Jurrungu Ngan-ga [Straight Talk] Review

ATYP’s reviewing program was created to give young people a platform to voice their opinions and experiences while developing skills in critical reflection. The views expressed are those of the writer and do not reflect the views of ATYP or its staff.


Set against panels of metal sheets, the show opens with one performer (Emmanuel James Brown) gliding onto stage. His movements are both fluid and sharp, with a great clarity in gestures and gaze which, underscored by Sam Serruys’ composition, portrays an individual who is simultaneously free in nature and evading an unseen predator.

Jurrungu Ngan-ga [Straight Talk] 2023. Photo by Prudence Upton ©
As someone who is not from a dance background, a recurring fear and frustration I experience when watching dance and movement-based works is not understanding the theme of the show without reading the program, or being overwhelmed by multiple elements simultaneously happening onstage and not having enough clues to read my own interpretation into the piece. However, Marrugeku’s Jurrungu Ngan-ga [Straight Talk] quelled those fears from the beginning. This is a show that is clear on its intention and where in the wider societal conversations it wants to speak to.

Jurrungu Ngan-ga [Straight Talk] is an exploration and reflection on Australia’s historical and current handling of incarceration, detention, refugees, and those viewed on the outskirts of a society prioritising being a ‘true blue’ Australian. Choreographer Dalisa Pigram and Director Rachael Swain’s artistic visions are clearly communicated to the audience, and the show, rather than offering answers, is a call to action through awareness.

The performers are all amazing and alive with character. Each with their individual quality of movement, the show celebrates cohesion and unity through bodies and voices moving together in their own way, rather than emphasising uniformity. Pigram and Swain’s layering of elements and movements is masterful and, supported by Damien Cooper’s lighting design, multiple phrases of movements and design elements being manipulated at the same time never felt confusing or like you were going to miss out on something if you look at the wrong performer. Rather, I felt guided through the busier moments.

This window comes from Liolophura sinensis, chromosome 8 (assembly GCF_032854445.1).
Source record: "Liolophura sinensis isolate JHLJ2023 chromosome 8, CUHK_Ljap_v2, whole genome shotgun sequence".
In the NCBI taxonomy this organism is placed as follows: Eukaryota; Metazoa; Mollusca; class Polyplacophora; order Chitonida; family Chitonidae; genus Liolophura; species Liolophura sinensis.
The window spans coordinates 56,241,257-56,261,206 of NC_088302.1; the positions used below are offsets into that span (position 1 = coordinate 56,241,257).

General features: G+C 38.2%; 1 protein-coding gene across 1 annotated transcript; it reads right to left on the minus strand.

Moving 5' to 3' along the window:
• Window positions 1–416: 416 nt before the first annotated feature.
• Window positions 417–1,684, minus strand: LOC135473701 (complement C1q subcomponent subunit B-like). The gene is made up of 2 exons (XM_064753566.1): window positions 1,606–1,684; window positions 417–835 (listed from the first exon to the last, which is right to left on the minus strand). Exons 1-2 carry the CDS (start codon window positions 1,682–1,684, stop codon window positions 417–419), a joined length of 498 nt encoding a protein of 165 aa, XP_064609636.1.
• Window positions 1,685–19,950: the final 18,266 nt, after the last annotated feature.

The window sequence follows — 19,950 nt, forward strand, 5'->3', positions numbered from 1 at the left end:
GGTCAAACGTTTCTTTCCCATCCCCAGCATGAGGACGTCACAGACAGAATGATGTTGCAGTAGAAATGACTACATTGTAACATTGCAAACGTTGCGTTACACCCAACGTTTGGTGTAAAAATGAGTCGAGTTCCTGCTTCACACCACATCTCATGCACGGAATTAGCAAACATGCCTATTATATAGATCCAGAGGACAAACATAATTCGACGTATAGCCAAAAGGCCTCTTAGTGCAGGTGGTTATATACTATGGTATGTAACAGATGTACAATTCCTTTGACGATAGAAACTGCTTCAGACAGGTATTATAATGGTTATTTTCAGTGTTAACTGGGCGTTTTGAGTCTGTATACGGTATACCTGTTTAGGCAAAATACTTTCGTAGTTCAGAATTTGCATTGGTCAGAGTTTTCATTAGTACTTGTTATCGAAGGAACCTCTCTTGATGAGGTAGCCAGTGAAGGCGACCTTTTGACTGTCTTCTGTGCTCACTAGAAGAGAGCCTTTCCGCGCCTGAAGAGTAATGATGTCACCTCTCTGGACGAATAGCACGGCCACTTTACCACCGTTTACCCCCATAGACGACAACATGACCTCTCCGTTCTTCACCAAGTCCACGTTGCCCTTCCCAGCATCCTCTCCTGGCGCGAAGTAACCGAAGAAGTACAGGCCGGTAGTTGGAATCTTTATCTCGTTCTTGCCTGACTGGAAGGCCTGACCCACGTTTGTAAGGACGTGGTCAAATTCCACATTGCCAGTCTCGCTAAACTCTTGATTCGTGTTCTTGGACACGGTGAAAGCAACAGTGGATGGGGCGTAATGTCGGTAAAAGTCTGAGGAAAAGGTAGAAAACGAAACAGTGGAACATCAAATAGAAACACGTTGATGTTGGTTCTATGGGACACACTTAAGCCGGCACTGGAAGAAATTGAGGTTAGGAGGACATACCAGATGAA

Some of the transitions between scenes felt a bit jarring at times, and occasionally the text may have tiptoed over-explaining the physicality of the previous scene, but the payoff was always worth it and it never felt like the show lulled at any point.

Jurrungu Ngan-ga [Straight Talk] 2023. Photo by Prudence Upton ©
A highlight for me was Abdul-Rahman Abdullah’s set design, which served as an institutional-like structure that encased and surveilled the performers and allowed space for complete expressions of aggression, grief, frustration, and celebration. The different layers and uses of the set made my eyes very happy and were like a gentle massage on the brain.

Whether you have or haven’t been to a dance or theatre show before, Jurrungu Ngan-ga [Straight Talk] will invite you into the different stories they are portraying and guide you through the conversations they’re speaking into – in a very cool and high-energy way.


Laura Liu, 26 [she/her]

Jurrungu Ngan-ga [Straight Talk] plays at Black Swan State Theatre Company WA until the 23rd of September. See details here.